It is essential to every person to have a sense of belonging. The model of the family forms the ideal environment for a person to find love, protection, nurture, education and so much more. For the rest of our lives, we seek ways to belong. The things we do to belong say a lot about who we are and what is really important to us.
Where do you find your sense of belonging? Many people in our complex culture find it increasingly difficult to have the experience of belonging anywhere. A big part of belonging includes shared values.
A big part of belonging is being able to trust others in a relationship where we belong to accept us for who we are. I have maintained for many years that it is more important for someone to respect me than to like me. That is primarily because liking some is basically a feeling based response over which we have little if any control. Respect is something which can be freely offered to another person. I have said many times that when there is no longer mutual respect between me and someone with whom I have a relationship, there needs to be serious discussion about the nature of the relationship.
Having a relationship with a sense of belonging includes respect but goes beyond that. The essence of a relationship that brings with it the sense of belonging keeps coming back to essentials like core values and beliefs. I feel safe around people with whom I share core values, like honesty and integrity. I can disagree with people in this type of relationship as long as our mutually held values and beliefs are not violated.
This actually sounds more complicated than it really is. Do you have, or have you ever had, a best friend? What makes this relationship so special? Perhaps you have known this person for a major portion of your life. Many people share that they have others they see more often and interact with more frequently than their best friends. It follows from this that is the quality of the relationship more than the quantity of time spent together that makes this special friendship a place where we feel that sense of belonging.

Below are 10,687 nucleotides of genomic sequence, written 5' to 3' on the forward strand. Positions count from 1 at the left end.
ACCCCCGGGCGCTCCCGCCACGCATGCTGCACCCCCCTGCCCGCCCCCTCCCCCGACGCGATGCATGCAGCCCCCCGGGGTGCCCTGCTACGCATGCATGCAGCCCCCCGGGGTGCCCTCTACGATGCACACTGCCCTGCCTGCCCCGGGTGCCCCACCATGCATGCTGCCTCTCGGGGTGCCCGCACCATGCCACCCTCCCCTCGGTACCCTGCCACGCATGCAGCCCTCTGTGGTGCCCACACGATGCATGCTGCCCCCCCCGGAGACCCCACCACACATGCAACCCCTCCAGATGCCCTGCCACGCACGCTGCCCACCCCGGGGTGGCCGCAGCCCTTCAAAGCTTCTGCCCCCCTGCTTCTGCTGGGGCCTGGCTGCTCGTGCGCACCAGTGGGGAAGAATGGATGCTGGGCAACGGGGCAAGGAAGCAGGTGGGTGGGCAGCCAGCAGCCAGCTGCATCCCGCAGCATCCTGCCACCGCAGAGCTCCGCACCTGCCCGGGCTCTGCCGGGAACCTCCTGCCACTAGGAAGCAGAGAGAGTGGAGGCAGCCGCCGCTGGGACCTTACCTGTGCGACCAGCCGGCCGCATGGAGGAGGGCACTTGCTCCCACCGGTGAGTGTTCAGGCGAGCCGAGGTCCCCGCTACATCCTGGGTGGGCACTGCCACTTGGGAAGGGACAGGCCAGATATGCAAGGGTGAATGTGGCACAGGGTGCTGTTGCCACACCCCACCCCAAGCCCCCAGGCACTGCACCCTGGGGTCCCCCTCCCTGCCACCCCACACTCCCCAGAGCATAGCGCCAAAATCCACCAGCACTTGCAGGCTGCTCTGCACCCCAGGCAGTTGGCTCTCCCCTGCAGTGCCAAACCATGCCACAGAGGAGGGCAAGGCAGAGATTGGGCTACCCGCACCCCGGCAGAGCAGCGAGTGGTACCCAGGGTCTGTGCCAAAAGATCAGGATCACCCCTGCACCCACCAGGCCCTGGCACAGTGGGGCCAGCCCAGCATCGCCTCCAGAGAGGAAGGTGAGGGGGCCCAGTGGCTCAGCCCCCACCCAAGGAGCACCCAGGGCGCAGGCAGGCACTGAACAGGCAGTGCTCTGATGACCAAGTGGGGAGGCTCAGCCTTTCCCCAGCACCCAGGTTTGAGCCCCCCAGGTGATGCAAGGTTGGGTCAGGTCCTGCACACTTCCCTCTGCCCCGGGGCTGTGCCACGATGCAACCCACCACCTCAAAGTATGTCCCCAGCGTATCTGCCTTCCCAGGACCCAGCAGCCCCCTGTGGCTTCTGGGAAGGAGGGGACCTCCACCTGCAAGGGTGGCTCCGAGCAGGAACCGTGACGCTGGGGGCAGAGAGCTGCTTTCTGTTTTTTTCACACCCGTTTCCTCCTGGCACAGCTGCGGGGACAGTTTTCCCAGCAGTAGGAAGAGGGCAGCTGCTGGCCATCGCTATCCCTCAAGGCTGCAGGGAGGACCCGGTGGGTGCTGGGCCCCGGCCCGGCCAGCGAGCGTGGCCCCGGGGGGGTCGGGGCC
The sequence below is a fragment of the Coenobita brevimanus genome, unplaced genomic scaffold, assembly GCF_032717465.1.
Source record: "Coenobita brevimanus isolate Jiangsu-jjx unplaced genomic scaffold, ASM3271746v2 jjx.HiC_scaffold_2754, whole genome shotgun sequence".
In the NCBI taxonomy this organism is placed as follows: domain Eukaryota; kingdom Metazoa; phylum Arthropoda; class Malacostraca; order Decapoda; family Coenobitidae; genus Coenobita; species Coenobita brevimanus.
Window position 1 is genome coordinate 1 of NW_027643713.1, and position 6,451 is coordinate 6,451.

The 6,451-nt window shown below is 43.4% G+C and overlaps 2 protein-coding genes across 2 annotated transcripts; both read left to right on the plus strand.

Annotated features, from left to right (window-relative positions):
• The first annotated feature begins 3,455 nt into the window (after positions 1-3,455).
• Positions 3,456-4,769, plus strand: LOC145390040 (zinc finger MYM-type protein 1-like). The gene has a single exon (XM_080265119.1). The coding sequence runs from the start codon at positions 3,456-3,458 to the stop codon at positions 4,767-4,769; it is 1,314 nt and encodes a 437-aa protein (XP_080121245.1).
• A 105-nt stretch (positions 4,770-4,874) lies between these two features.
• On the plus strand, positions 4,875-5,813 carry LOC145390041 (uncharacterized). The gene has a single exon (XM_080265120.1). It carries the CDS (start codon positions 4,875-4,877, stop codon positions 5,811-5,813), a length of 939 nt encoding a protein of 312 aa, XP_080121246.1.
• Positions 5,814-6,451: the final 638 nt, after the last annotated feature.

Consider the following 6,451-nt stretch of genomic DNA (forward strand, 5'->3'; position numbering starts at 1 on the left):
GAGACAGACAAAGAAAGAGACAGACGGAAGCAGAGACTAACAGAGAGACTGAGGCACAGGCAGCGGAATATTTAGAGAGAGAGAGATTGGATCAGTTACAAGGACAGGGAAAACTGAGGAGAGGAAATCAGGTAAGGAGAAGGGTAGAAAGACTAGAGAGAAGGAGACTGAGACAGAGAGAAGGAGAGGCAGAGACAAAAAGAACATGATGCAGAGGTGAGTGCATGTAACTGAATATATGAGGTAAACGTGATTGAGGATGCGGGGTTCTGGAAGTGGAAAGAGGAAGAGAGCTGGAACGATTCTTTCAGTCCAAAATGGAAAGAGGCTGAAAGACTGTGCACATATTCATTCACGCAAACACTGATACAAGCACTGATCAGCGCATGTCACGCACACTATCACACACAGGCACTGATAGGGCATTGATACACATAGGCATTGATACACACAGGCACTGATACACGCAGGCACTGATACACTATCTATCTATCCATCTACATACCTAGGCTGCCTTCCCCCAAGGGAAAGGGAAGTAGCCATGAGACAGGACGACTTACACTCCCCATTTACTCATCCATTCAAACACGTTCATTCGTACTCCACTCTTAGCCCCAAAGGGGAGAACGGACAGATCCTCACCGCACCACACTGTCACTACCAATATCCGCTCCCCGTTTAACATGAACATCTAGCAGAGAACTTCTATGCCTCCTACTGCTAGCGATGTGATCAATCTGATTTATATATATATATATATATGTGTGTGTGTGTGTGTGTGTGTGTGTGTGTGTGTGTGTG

We experience degrees of bonding in various relationships. Fans of athletic teams can experience a sense of belonging as they cheer for victory or agonize over defeat. The bond may or may not go deeper than the excitement of rooting for the same outcome. Hopefully the place you work gives you a sense of belonging. Much of that will depend on how much the values and culture are shared with you and how closely these mirror your own.
The same can be said of a country. Our sense of belonging to our country is directly related to how we believe these values to be a reflection of our own. When that does not occur or is disrupted, we may experience a sense of isolation and frustration. In a country as diverse as ours, it can sometimes be difficult to experience a sense of belonging. This is even more difficult in a time like this when modern communication sources give us so much information it can at times come across as information overload.
As we move forward, let us remember that our sense of belonging does not require us to agree on everything. We need to be constantly aware of our core values and beliefs so we can gauge all our relationships in terms of how closely they line up with those from whom we seek a sense of belonging. My hope is that each of us will find at least one place, and hopefully, several, where we can not only feel a sense of belonging, but offer that to others in our lives.
–David C. Bloom,
CEO of IHS Services, Inc.
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